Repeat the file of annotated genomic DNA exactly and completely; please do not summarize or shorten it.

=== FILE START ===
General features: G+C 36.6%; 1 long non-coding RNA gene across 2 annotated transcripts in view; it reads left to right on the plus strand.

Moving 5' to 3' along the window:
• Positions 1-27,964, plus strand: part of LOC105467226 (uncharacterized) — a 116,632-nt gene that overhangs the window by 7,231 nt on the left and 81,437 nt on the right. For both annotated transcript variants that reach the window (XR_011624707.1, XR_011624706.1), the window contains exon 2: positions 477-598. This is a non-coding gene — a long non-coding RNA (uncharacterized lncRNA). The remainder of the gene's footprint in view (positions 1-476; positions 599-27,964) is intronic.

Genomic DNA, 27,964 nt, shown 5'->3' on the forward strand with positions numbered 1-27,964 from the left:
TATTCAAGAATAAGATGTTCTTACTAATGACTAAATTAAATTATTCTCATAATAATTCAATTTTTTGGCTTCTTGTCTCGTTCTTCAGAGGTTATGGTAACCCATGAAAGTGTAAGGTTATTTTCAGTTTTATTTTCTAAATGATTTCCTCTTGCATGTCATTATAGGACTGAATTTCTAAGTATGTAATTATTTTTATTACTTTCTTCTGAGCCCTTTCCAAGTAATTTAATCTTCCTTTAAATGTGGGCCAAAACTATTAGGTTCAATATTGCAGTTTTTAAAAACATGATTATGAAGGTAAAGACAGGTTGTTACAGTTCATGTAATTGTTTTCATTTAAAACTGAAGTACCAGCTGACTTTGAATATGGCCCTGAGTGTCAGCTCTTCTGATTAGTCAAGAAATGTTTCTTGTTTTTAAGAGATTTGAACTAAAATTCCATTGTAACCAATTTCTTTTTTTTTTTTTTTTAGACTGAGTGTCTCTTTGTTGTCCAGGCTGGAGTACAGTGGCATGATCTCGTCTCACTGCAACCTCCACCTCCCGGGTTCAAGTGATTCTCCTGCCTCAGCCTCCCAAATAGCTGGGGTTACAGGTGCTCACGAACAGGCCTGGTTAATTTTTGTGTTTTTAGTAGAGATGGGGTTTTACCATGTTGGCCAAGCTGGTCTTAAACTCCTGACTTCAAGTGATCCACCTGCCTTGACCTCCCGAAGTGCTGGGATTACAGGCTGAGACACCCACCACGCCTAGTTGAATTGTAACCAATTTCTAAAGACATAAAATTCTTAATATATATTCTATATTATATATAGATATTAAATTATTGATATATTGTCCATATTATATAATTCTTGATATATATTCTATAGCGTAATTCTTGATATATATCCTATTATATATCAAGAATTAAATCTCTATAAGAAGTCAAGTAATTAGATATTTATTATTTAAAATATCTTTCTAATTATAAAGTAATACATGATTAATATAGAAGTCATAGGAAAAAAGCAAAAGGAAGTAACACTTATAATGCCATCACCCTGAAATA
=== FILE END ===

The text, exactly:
General features: G+C 36.6%; 1 long non-coding RNA gene across 2 annotated transcripts in view; it reads left to right on the plus strand.

Moving 5' to 3' along the window:
• Positions 1-27,964, plus strand: part of LOC105467226 (uncharacterized) — a 116,632-nt gene that overhangs the window by 7,231 nt on the left and 81,437 nt on the right. For both annotated transcript variants that reach the window (XR_011624707.1, XR_011624706.1), the window contains exon 2: positions 477-598. This is a non-coding gene — a long non-coding RNA (uncharacterized lncRNA). The remainder of the gene's footprint in view (positions 1-476; positions 599-27,964) is intronic.

Genomic DNA, 27,964 nt, shown 5'->3' on the forward strand with positions numbered 1-27,964 from the left:
TATTCAAGAATAAGATGTTCTTACTAATGACTAAATTAAATTATTCTCATAATAATTCAATTTTTTGGCTTCTTGTCTCGTTCTTCAGAGGTTATGGTAACCCATGAAAGTGTAAGGTTATTTTCAGTTTTATTTTCTAAATGATTTCCTCTTGCATGTCATTATAGGACTGAATTTCTAAGTATGTAATTATTTTTATTACTTTCTTCTGAGCCCTTTCCAAGTAATTTAATCTTCCTTTAAATGTGGGCCAAAACTATTAGGTTCAATATTGCAGTTTTTAAAAACATGATTATGAAGGTAAAGACAGGTTGTTACAGTTCATGTAATTGTTTTCATTTAAAACTGAAGTACCAGCTGACTTTGAATATGGCCCTGAGTGTCAGCTCTTCTGATTAGTCAAGAAATGTTTCTTGTTTTTAAGAGATTTGAACTAAAATTCCATTGTAACCAATTTCTTTTTTTTTTTTTTTTAGACTGAGTGTCTCTTTGTTGTCCAGGCTGGAGTACAGTGGCATGATCTCGTCTCACTGCAACCTCCACCTCCCGGGTTCAAGTGATTCTCCTGCCTCAGCCTCCCAAATAGCTGGGGTTACAGGTGCTCACGAACAGGCCTGGTTAATTTTTGTGTTTTTAGTAGAGATGGGGTTTTACCATGTTGGCCAAGCTGGTCTTAAACTCCTGACTTCAAGTGATCCACCTGCCTTGACCTCCCGAAGTGCTGGGATTACAGGCTGAGACACCCACCACGCCTAGTTGAATTGTAACCAATTTCTAAAGACATAAAATTCTTAATATATATTCTATATTATATATAGATATTAAATTATTGATATATTGTCCATATTATATAATTCTTGATATATATTCTATAGCGTAATTCTTGATATATATCCTATTATATATCAAGAATTAAATCTCTATAAGAAGTCAAGTAATTAGATATTTATTATTTAAAATATCTTTCTAATTATAAAGTAATACATGATTAATATAGAAGTCATAGGAAAAAAGCAAAAGGAAGTAACACTTATAATGCCATCACCCTGAAATA